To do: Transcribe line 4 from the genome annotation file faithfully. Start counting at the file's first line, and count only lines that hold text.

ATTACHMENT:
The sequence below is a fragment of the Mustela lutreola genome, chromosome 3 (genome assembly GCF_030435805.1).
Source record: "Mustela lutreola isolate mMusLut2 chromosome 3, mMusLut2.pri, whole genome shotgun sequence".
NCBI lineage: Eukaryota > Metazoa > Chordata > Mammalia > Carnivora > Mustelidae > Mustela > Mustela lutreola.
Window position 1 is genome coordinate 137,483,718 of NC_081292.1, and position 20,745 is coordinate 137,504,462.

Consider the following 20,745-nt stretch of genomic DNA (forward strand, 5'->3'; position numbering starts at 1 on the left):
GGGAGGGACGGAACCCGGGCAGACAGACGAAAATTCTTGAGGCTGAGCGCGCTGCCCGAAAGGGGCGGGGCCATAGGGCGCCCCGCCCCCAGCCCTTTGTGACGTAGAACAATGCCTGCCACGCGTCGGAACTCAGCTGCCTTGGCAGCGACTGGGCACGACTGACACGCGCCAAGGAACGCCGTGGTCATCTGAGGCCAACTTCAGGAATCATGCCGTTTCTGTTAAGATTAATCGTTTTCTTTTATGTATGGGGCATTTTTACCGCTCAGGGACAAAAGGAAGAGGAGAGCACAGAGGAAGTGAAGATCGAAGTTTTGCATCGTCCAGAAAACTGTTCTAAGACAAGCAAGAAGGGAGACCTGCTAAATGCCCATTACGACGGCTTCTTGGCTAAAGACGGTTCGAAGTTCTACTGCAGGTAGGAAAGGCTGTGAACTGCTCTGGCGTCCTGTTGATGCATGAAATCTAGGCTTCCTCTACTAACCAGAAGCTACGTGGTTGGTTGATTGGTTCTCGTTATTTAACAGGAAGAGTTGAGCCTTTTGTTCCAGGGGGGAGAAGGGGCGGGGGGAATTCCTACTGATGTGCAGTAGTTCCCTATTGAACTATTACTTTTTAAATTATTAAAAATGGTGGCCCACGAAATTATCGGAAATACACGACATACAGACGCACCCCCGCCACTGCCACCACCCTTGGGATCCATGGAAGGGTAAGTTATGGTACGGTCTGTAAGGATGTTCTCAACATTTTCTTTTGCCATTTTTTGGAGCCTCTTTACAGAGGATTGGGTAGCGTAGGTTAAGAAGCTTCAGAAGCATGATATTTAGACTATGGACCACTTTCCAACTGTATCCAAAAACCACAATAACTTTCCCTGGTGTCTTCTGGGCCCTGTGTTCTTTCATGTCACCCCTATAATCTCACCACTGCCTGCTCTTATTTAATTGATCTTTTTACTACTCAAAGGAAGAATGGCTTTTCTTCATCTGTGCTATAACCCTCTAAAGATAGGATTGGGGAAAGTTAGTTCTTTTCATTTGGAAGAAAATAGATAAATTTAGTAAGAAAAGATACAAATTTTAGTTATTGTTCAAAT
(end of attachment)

Window position 1 is genome coordinate 137,483,718 of NC_081292.1, and position 20,745 is coordinate 137,504,462.